“We want to see our communities actively engaged. When I’m talking about communities, I’m talking about the entire region,” said Lisa Delp, executive director of the commission. “We believe that Rocket Ventures can help us get connected at the local level.”

The report said Rocket Ventures needs to get better at expanding businesses across all of northwest Ohio.

The Dayton Development Coalition had a “relatively limited progression of clients through commercialization framework,” according to Invantage's report. The Dayton coalition created 375 jobs, ranking it third among the six groups.

“Part of the vision that [Gov. John Kasich] has laid out is that we have focused some of our efforts on a three-to-five year strategy and developing some of the shorter returns,” Ms. Delp said, adding that growing businesses in the short term would benefit the state in the long run.

Dan Slifko, the president and director of Rocket Ventures, said he wasn’t surprised the state evaluated ESP-funded programs, and it’s only natural that adjustments need to be made.

“Do we think we’re perfect? Certainly not,” he said. “And certainly as these evolutionary things take place, we’re adapting and making the necessary changes.”

Those changes include hiring two more staff members by 2013 and the creation of the Ignite Development Fund, which will contain $1.7 million for start-ups during the next two years. Both address concerns listed in the June report.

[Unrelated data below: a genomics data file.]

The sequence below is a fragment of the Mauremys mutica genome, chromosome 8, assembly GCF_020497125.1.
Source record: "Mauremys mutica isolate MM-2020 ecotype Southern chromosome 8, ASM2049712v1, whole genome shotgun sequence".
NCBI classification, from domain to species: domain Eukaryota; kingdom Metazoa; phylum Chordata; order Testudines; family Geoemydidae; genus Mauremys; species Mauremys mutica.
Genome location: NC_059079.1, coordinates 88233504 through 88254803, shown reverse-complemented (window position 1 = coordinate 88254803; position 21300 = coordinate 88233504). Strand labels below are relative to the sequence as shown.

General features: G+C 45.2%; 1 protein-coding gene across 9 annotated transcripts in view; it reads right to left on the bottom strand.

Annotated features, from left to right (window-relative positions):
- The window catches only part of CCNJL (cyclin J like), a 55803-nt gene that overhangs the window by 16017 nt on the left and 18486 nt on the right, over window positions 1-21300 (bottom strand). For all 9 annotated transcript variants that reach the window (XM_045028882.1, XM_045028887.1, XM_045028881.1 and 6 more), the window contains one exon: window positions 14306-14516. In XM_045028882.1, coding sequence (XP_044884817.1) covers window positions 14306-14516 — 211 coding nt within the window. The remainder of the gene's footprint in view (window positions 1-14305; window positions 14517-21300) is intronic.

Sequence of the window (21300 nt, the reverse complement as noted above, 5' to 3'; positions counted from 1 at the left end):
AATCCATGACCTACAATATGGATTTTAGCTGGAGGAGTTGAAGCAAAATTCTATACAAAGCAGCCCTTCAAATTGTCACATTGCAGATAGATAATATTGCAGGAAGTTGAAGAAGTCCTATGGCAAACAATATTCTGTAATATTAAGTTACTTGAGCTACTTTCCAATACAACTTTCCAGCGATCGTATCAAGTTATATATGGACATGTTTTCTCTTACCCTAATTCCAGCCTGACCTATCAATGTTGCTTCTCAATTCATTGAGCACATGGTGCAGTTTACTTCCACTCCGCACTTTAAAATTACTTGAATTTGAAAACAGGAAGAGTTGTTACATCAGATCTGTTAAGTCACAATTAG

“There’s been a tremendous growth over the last year as a result of the joint venture with the University of Toledo Innovation Enterprise and access to the assets they have. The clients and the deal flow, that has improved dramatically since our joint venture was created,” Mr. Slifko said. “One of the things that came out of that was a tremendous interest in [information technology] companies.”

One of the people Rocket Ventures is hiring will specialize in IT companies, he said.

Mr. Slifko pointed to companies like Nextronex as a model of what can be accomplished in northwest Ohio.

Mr. Knudson, who is the former director of Rocket Ventures, joined Nextronex in early 2011 and said the company's success is partially tied to its early stage funding from Rocket Ventures.

The Dayton Development Coalition plans to improve its standing with the commission by taking similar actions, which include engaging more businesses and targeting aeronautics and biosciences companies, said Ray Hagerman, vice president of investments for the coalition.

“We may be hiring an additional four or five entrepreneurs or residents to increase the amount of deal flow,” he said. “Hopefully the state will be satisfied with that.”

Bill McCreary, the northwest Ohio commissioner of the Third Frontier, said the groups funded under the ESP program aren’t doing traditional work like funding an automotive facility. He said it will take time for the companies they support to expand and become players in the business world.

The key is finding the right balance between developing new products and technologies and running a savvy business, he said.

“When the Third Frontier started, it was a little bit longer-term,” Mr. McCreary said. “You have sort of a three-to-five year window for the state to see benefits. It’s a little bit more shorter term than it was in the past.

“But it’s by no means next quarter.”

Contact Kris Turner at: kturner@theblade.com or 419-724-6103.